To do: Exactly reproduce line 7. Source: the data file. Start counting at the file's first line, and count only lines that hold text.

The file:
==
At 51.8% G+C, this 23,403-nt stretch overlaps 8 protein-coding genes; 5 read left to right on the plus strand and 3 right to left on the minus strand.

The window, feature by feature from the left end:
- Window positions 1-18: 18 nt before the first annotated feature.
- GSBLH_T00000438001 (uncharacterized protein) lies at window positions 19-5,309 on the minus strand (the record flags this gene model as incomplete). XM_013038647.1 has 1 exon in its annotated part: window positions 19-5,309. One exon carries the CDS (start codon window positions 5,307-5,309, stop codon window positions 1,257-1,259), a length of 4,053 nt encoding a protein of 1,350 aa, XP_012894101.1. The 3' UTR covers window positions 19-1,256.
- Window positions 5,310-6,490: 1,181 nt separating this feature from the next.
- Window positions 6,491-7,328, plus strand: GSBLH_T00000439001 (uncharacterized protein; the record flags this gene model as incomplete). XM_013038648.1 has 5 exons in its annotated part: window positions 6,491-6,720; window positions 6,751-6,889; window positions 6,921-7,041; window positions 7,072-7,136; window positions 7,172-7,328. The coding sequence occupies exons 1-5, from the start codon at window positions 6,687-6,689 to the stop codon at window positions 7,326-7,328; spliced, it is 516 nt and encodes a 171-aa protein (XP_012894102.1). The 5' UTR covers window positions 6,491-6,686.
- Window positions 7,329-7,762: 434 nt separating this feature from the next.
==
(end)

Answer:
- Window positions 7,329-7,762: 434 nt separating this feature from the next.